Secondly, although α1 and p1 (and/or p4) are highly similar, percentages differ considerably here as well. Just 10% of the participants selected α1 whereas 23% agree with p1, p4, or both. α1 states that significant results for α=0.05 indicate that the probability of the null hypothesis assuming that it is rejected is of 5%, while p1 and p4 result also from the inversion in the terms of the conditional probability that defines the pvalue (see above). Again just a few students (5) selected p1 (or p4 or both) and α1.
The third interesting fact arises when comparing the misconceptions p3 and α3. In this case, the results indicate comparable percentages of selection (12% and 17%) for these two statements than can be seen as similar. Both p3 and α3 address the concept in question (pvalue and significance level respectively) as the single probability of the null hypothesis. However, once more, only a very small number of participants (3) selected p3 for the second item and α3 for the third.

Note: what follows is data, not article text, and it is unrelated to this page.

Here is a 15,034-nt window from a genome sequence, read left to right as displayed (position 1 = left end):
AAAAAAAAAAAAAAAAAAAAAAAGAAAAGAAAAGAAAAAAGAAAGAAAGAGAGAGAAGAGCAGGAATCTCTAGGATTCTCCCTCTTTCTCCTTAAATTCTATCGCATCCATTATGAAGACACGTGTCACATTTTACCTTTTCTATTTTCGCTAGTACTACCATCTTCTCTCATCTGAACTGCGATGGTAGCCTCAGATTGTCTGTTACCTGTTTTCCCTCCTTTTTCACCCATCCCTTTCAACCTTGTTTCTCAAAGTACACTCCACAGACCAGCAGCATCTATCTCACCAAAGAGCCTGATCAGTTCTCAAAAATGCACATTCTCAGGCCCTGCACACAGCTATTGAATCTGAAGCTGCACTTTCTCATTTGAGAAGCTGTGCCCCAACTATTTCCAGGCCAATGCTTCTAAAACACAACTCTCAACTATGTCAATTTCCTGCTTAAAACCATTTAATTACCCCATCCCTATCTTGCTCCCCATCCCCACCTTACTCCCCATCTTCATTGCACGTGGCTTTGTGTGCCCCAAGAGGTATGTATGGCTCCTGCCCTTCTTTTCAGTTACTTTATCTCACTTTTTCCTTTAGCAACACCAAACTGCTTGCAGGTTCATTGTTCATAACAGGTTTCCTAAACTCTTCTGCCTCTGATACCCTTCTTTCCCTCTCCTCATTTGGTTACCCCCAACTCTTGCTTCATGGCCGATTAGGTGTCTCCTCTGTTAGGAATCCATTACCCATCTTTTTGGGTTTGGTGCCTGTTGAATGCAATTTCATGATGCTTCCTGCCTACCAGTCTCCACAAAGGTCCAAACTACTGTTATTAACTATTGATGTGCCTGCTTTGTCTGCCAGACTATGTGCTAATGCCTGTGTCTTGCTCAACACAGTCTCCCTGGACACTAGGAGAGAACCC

For all three items, we compared the correctness of the answers between students with and without statistical background (students who took at least another statistics course before vs. students who took none). We found that students without previous training score significantly better than those with experience do for the items about the definition of hypothesis tests and about the pvalue (see Table 5). For the first question, 69% of the students without statistical background provided a completely correct answer, versus 44% of the students who had taken at least another statistics course before. For the second item, the difference between these percentages was even larger (73% versus 18%). Table 5 shows the results of the tests for proportions of completely correct answers by type of background that confirm these differences for the first two items to be significant.
_{H0} 
Z 
Interval for difference (95%) 
p 
Freq. Comp. Correct Answer HT(No
Background) = 
2.81 
(0.077, 0.405) 
0.0050 
Freq. Comp. Correct Answer pvalue (No 
6.39 
(0.414, 0.694) 
<.0001 
Freq. Comp. Correct Answer α (No Background) = 
1.05 
(0.258, 0.077) 
0.2924